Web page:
Or better yet, why not take the advice of some of history’s most consistent winners, who cautioned against over-tinkering. Nancy Lopez refused to apologize for the flaws in her swing and never made the mistake of trying to fix them. “My swing is no uglier than Arnold Palmer’s, and it’s the same ugly swing every time,” she said. Jack Nicklaus believed that “all golf shots should be played with one basic swing,” as he was taught by his instructor Jack Grout, who preached self reliance over eternal tampering by teachers.

Watson, the self-taught wonder and reigning Masters champion, believes no player should adopt a technique that goes against comfort out of some misguided adherence to “theory.” He told Golf Digest, “Find your strong point physically, and take advantage of it. And be careful that an instructor doesn’t try to build your swing around a part of you that isn’t your strongest point.”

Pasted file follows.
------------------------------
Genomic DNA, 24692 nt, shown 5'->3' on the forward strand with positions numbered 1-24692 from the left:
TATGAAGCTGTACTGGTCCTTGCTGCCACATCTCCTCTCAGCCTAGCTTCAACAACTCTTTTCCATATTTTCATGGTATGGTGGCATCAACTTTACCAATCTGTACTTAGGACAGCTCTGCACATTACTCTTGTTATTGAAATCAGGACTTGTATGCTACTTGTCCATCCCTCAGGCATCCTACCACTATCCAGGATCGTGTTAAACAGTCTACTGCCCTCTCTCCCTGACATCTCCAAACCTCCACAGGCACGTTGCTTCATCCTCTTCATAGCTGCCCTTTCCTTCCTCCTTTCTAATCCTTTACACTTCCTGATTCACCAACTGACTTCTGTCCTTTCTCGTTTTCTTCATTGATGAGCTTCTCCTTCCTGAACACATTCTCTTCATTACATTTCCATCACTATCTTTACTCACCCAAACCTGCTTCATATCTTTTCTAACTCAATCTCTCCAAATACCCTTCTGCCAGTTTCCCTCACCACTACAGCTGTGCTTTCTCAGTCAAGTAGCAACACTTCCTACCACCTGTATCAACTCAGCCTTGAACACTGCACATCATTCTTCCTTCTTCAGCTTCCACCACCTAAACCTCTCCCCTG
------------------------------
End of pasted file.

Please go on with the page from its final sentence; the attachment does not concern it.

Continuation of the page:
Which is not to say that all instruction is bad. Matt Kuchar is a self-taught “home made” player who won the U.S. Amateur back in 1997, yet after he went through years of struggles and the loss of his playing card, there’s no question he needed Dallas teaching pro Chris O’Donnell. He put his swing back together beautifully and simply, and it led to the biggest victory of his career at the Players Championship on Sunday.

But it is to say that too much teaching leads to too much thinking. “You swing your best when you have the fewest things to think about,” Bobby Jones said.

Last year, Martin Laird actually told his swing coach Mark McCan he wanted to see less of him. It’s not clear that Na’s swing change under coach Dale Lynch has helped him more, or driven him more crazy.

“Sometimes I just can’t get comfortable and have to back off,” Na said.

Though he tied for seventh in the Players, his twitchy waggles through the week were all raw insecurity.

“Its absolutely nuts,” commentator Johnny Miller said. “I mean pros don’t do that.”